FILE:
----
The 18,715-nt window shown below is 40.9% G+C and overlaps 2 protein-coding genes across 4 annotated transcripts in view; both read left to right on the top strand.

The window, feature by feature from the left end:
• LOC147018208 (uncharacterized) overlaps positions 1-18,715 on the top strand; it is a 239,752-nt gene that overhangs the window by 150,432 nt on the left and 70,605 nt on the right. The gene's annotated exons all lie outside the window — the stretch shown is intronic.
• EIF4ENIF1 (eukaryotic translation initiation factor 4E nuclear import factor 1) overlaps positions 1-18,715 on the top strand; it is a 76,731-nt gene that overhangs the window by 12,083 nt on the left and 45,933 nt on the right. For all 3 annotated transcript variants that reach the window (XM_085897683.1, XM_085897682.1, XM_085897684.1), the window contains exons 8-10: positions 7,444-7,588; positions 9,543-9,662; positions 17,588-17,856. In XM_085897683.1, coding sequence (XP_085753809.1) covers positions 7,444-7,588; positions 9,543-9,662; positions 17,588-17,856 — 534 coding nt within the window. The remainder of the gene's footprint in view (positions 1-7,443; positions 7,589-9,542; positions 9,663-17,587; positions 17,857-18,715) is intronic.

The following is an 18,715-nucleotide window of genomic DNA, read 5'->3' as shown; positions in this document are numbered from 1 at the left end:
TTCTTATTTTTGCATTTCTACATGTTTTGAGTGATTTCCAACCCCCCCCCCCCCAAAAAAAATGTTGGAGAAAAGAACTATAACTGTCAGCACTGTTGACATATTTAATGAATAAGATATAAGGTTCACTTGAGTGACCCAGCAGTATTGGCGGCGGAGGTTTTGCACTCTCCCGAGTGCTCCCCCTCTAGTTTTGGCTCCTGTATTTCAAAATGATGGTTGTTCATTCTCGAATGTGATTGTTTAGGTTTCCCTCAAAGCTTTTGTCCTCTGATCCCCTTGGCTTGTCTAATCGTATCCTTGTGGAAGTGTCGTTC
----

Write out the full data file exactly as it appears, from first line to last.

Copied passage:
The 18,715-nt window shown below is 40.9% G+C and overlaps 2 protein-coding genes across 4 annotated transcripts in view; both read left to right on the top strand.

The window, feature by feature from the left end:
• LOC147018208 (uncharacterized) overlaps positions 1-18,715 on the top strand; it is a 239,752-nt gene that overhangs the window by 150,432 nt on the left and 70,605 nt on the right. The gene's annotated exons all lie outside the window — the stretch shown is intronic.
• EIF4ENIF1 (eukaryotic translation initiation factor 4E nuclear import factor 1) overlaps positions 1-18,715 on the top strand; it is a 76,731-nt gene that overhangs the window by 12,083 nt on the left and 45,933 nt on the right. For all 3 annotated transcript variants that reach the window (XM_085897683.1, XM_085897682.1, XM_085897684.1), the window contains exons 8-10: positions 7,444-7,588; positions 9,543-9,662; positions 17,588-17,856. In XM_085897683.1, coding sequence (XP_085753809.1) covers positions 7,444-7,588; positions 9,543-9,662; positions 17,588-17,856 — 534 coding nt within the window. The remainder of the gene's footprint in view (positions 1-7,443; positions 7,589-9,542; positions 9,663-17,587; positions 17,857-18,715) is intronic.

The following is an 18,715-nucleotide window of genomic DNA, read 5'->3' as shown; positions in this document are numbered from 1 at the left end:
TTCTTATTTTTGCATTTCTACATGTTTTGAGTGATTTCCAACCCCCCCCCCCCCAAAAAAAATGTTGGAGAAAAGAACTATAACTGTCAGCACTGTTGACATATTTAATGAATAAGATATAAGGTTCACTTGAGTGACCCAGCAGTATTGGCGGCGGAGGTTTTGCACTCTCCCGAGTGCTCCCCCTCTAGTTTTGGCTCCTGTATTTCAAAATGATGGTTGTTCATTCTCGAATGTGATTGTTTAGGTTTCCCTCAAAGCTTTTGTCCTCTGATCCCCTTGGCTTGTCTAATCGTATCCTTGTGGAAGTGTCGTTC